10/27/2013 7:20 PM

 
Anonymous Anonymous said...

If a boat sinks with women on board do you think they would reverse the decision?

We already had close call with SanFran.

Imagine if a female boat driver causes a ship's incident. How do you think Big Navy will deal with it?

I agree with you Joel in that enlisted females is a much different calculus than female officers.

What happens when a female becomes the dept shitbag and needs "the talk". Sucks to be that chief/Div-O who gets stuck dealing with high maintenance female.

10/28/2013 12:38 AM

 
Blogger Bubblehead said...

LL - It's an inflatable pirate jacket.

10/28/2013 1:23 AM

 
Anonymous Anonymous said...

Joel: Do you have any kapok Halloween decorations?

10/28/2013 7:00 AM

 
Blogger Mike Mulligan said...

What the hell will happen if a female saves your ass?

10/28/2013 1:07 PM

 
Anonymous Anonymous said...

I can't imagine trying to run A-gang with a couple women. No more just--"suck it up"!

panamared

10/28/2013 2:01 PM

 
Anonymous Anonymous said...

Random question from a civilian, but what's the noise level like on the 955 class? Anything in the public domain about that?

Have the sovs finally built something we have to worry about? or is this just the next generation of the same old thing?

10/28/2013 9:05 PM

 
Anonymous Anonymous said...

Случайный вопрос из гражданских, но то, что уровень шума, как на 955 класса? Все, что в общественном достоянии по этому поводу?

У Sovs, наконец, построили, что мы должны беспокоиться? или это просто следующее поколение одно и то же?

Er...ummm...I mean:

Random question from a civilian, but what's the noise level like on the 955 class? Anything in the public domain about that?

Have the sovs finally built something we have to worry about? or is this just the next generation of the same old thing?

10/29/2013 5:37 AM

 
Anonymous Anonymous said...

If a boat sinks with women on board do you think they would reverse the decision?

No. Sadly, it wouldn't be the first female servicemembers to be killed in the line of duty.

Imagine if a female boat driver causes a ship's incident. How do you think Big Navy will deal with it?

They will relieve her of command (CO, XO or DH) and she will resign her commission or retire, depending on how many years in service she has.

Are you not familiar with Capt Holly Graf?

What happens when a female becomes the dept shitbag and needs "the talk".

You pull them aside, have a 3rd person present as is required by Navy policy if the conversation is mixed-gender, and tell her to stop sucking at life.

Sucks to be that chief/Div-O who gets stuck dealing with high maintenance female.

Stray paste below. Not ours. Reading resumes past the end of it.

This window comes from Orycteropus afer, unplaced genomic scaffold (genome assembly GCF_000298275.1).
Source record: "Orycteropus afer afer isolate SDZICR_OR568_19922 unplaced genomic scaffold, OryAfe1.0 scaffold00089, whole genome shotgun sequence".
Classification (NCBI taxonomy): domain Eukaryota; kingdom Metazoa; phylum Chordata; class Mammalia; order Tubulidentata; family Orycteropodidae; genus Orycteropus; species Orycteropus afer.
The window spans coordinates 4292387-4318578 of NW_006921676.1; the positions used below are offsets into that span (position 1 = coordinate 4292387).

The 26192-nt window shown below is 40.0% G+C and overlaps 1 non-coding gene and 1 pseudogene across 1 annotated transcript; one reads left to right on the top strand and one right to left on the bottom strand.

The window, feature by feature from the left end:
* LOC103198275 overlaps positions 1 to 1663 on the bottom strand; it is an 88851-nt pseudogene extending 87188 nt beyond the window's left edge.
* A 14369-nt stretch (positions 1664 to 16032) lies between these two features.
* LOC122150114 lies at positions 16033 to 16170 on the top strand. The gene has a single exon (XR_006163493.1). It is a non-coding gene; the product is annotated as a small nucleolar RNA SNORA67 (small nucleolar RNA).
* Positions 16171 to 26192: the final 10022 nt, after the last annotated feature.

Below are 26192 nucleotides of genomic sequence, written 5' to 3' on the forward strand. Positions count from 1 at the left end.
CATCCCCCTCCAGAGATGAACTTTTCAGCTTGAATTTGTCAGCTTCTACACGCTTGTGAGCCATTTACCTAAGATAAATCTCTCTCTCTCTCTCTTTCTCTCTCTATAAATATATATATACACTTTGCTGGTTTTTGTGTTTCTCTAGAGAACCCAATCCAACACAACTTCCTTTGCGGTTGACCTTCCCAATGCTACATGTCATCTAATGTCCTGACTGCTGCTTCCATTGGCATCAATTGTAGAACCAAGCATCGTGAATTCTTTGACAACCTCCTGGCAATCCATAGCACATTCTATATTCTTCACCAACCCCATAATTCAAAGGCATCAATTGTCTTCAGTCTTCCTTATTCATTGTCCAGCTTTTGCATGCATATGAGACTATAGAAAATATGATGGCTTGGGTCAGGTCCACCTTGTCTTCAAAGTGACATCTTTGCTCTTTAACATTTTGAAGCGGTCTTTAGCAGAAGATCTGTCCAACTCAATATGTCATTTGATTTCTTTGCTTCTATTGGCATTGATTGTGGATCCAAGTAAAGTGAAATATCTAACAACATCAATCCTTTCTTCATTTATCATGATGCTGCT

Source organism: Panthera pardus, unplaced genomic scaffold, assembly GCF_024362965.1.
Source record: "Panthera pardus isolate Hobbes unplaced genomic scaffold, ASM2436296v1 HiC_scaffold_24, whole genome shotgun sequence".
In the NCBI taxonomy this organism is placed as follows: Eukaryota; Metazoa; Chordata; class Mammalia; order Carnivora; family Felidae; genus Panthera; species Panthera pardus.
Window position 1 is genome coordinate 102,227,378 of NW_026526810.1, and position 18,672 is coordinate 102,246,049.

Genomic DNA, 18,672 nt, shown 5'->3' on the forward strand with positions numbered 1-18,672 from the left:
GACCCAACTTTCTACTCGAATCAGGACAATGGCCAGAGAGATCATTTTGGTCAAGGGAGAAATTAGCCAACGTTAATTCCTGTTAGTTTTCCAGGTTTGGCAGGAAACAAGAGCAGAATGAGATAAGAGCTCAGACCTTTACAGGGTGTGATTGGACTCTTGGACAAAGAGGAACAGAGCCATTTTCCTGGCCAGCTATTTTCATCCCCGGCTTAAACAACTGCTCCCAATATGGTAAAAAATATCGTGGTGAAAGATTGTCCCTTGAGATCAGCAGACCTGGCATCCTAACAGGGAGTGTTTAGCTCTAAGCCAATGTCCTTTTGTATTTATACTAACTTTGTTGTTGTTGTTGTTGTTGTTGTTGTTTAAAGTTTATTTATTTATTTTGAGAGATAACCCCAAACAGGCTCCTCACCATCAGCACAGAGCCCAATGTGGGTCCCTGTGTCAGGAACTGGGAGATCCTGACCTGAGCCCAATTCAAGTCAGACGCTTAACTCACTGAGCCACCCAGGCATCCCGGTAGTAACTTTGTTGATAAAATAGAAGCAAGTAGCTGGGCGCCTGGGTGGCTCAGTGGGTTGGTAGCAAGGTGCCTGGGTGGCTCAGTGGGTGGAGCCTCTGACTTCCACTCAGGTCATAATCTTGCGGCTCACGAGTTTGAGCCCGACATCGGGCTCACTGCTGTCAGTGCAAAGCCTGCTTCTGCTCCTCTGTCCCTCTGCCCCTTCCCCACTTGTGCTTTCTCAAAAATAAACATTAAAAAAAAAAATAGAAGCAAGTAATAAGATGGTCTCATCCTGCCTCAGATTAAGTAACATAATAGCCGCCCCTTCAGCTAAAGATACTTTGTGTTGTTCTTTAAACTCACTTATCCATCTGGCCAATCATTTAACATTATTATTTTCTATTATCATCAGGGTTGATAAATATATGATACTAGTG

I don't want females on submarines for logistical and cost reasons, but everything you have mentioned is why the decision was made to put women on submarines.

Have you ever held a job for a private company? Because they hire women and they are able to solve problems with poor performance just fine.

A high maintenance female is better than a male ELT who can't sample the primary without managing to spray himself and the reader with radioactive water.

10/29/2013 9:52 AM

 
Anonymous Anonymous said...

On the PPT, it looks like the OHIO replacement will have the same hull coating at the VA class. I think that is a mistake

Why (understandable if you can't share)?

And has your CO and his buddies given feedback to Admirals, or is this one of those things everyone on the waterfront knows about but keeps secret. Because I bet they can change it a lot easier now than when after they actually start construction.

10/29/2013 9:55 AM

 
Anonymous SparkyWT said...

I served in SSNs and a SSBN 80s-late 90s, then reported to a CVN where I had 6-8 females at any given time. The 80-20 rule applied pretty much equally.

As for counseling, Anon @0952 summed it up best; 3rd party present etc.
There will be problems, stupidity, immaturity, whatever. It is inevitable.

10/29/2013 12:18 PM

 
Anonymous Anonymous said...

I've been around for several years, and have never heard of this magical 3 person rule. Maybe they teach at boot camp now. If we are going to make this work, we can't have separate rules for mixed gender sessions. It's not like there are minors involved where it makes sense to have two people present no matter what the gender. How about this 'rule' don't be dumb during counseling sessions. Speak about professional conduct. Conduct yourself with the utmost professionalism. You don't need to sit knee to knee to have a counseling session (avoid the appearance of inpropirety). Maybe keep the door open if you are worried that you have a problem person that may have a tendency to make a false claim (but that should apply in all situations, male-male or male-female or female-female you need to evaluate the situation of when you want anotehr person in the room as a witness, btu the reason should not solely be mixed gender). Finally, hugs are not an appropriate part of a counseling session (or at the Naval Academy gradaution, you are in the Navy, it's your Commander in Chief, it's not appropropriate).